After reading Simon Webb's article 'Do Kids Know The Value Of Music?' I was set thinking, do we really take music for granted nowadays, expecting it to be at our disposal 24/7? Is the idea of illegal downloading purely a selfish concept designed for free riders who didn't want to fork out 12.99 for an album, or is there something more subversive in there? "Music belongs to the masses" cry a new wave of musical anarchists as the music industry hones in on new targets, so who's right?

Let's think about the origins of rock, the kind of music we can see most of our modern genres springing from, rock n'roll ostensibly began as gospel music, which developed into blues before blooming into the early rock bands as we know them. Now gospel music is about as far from the commercial music industry of today as you can get; the tunes were shared around and sung by different choirs and the emphasis was very much on togetherness and involving the audience; no one was going to sue little Johnny for going home and performing the songs to his parents. There was a community spirit, a certain communism about this music that made the performers and the audience equals; a communism that the music industry of today seems directly against.

Just this month the Music Publisher's Industry, which represents US sheet music companies, announced that it would be suing websites offering song scores, tablature and lyrics without permission. David Israelite, president of the National Music Publishers' Association, claims, "Unauthorised use of lyrics and tablature deprives the songwriter of the ability to make a living, and is no different than stealing." Is Dave Grohl really going to come round to your house and accuse you of forcing him into poverty with your screeching cover of 'One By One'? I don't think so, but already tab sites are removing their material for fear of legal action.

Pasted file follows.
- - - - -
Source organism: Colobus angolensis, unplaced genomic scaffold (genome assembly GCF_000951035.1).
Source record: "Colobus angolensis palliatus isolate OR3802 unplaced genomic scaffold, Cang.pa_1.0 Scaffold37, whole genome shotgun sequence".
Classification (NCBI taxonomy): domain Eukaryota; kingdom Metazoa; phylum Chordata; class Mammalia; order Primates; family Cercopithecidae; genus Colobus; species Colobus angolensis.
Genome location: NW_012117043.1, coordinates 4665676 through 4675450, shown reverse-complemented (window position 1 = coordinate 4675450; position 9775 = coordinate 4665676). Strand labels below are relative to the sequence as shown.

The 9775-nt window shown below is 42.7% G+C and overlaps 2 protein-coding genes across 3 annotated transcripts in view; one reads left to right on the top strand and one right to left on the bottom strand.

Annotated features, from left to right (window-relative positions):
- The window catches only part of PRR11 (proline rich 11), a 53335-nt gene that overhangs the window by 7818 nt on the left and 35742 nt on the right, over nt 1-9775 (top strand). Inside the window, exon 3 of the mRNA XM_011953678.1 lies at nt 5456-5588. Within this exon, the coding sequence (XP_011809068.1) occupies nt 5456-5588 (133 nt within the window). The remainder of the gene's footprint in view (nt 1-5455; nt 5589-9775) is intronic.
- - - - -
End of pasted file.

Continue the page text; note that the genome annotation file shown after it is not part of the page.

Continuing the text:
For years young musicians have been developing their talents by learning songs by their heroes, it's one of the best ways to get to grips with an instrument, and let's face it, most of us were inspired to start playing by Kurt Cobain or Jimi Hendrix or some other great musical god and we want to be able to stand back and feel proud that we can play their tunes. Of course the music industry is making very little sense here, little Johnny might be playing Jimi's tunes from tabs without Jimi's permission, but he's never going to sound exactly like Jimi, and even if he did, he could hardly pass himself off as Jimi Hendrix and start cashing in on the records. So where's the sense in it all? The reasoning of course is completely commerical; music is a commodity and the record companies don't want those tabs online because they want to sell you expensive, glossy tab books when all you wanted was to play one simple song that you really love. Tab sites had that community spirit; they weren't about one person typing out the definitive version of how to play a track, but multiple people's attempts to pin down those elusive riffs and others building on this, this hardly seems to violate the tab book versions as very few tabs would come up with the exact same information. Whatever happened to the days when music belonged to the people?!

It's a sad fact, but with the music industry becoming more and more desperate and seeking new measures to control and confine our freedom to play and appreciate music, music is moving away from its liberating roots. The question now seems to be are young musicians everywhere infringing artists' rights by publishing tabs, or is the music industry infringing our rights to appreciate and share our interpretations of music with others?